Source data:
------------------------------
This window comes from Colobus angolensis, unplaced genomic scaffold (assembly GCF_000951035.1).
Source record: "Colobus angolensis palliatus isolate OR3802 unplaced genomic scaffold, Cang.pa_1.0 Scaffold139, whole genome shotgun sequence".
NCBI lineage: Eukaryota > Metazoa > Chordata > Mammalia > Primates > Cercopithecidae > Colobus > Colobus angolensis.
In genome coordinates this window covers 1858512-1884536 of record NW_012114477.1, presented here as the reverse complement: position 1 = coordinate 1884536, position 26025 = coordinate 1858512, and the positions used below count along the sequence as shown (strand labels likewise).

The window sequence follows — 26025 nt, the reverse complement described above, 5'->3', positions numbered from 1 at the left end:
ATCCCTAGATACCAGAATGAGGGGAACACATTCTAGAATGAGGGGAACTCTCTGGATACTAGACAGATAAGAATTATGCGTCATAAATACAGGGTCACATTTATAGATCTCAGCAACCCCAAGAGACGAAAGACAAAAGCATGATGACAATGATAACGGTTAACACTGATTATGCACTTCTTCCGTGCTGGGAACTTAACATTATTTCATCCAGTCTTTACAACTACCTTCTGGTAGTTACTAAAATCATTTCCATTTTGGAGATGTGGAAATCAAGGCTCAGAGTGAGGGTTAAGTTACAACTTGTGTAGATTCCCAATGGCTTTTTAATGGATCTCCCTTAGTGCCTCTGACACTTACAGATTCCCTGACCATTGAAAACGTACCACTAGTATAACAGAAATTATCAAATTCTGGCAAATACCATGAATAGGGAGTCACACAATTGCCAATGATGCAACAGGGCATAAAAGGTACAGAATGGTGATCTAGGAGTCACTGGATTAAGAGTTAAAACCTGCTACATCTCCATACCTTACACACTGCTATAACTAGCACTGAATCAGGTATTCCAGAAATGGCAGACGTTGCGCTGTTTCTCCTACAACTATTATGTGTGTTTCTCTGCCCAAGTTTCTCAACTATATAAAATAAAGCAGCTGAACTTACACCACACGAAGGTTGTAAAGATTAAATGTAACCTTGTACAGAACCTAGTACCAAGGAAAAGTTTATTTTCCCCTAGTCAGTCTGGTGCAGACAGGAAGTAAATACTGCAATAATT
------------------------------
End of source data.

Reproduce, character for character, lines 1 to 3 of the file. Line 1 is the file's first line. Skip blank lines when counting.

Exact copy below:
This window comes from Colobus angolensis, unplaced genomic scaffold (assembly GCF_000951035.1).
Source record: "Colobus angolensis palliatus isolate OR3802 unplaced genomic scaffold, Cang.pa_1.0 Scaffold139, whole genome shotgun sequence".
NCBI lineage: Eukaryota > Metazoa > Chordata > Mammalia > Primates > Cercopithecidae > Colobus > Colobus angolensis.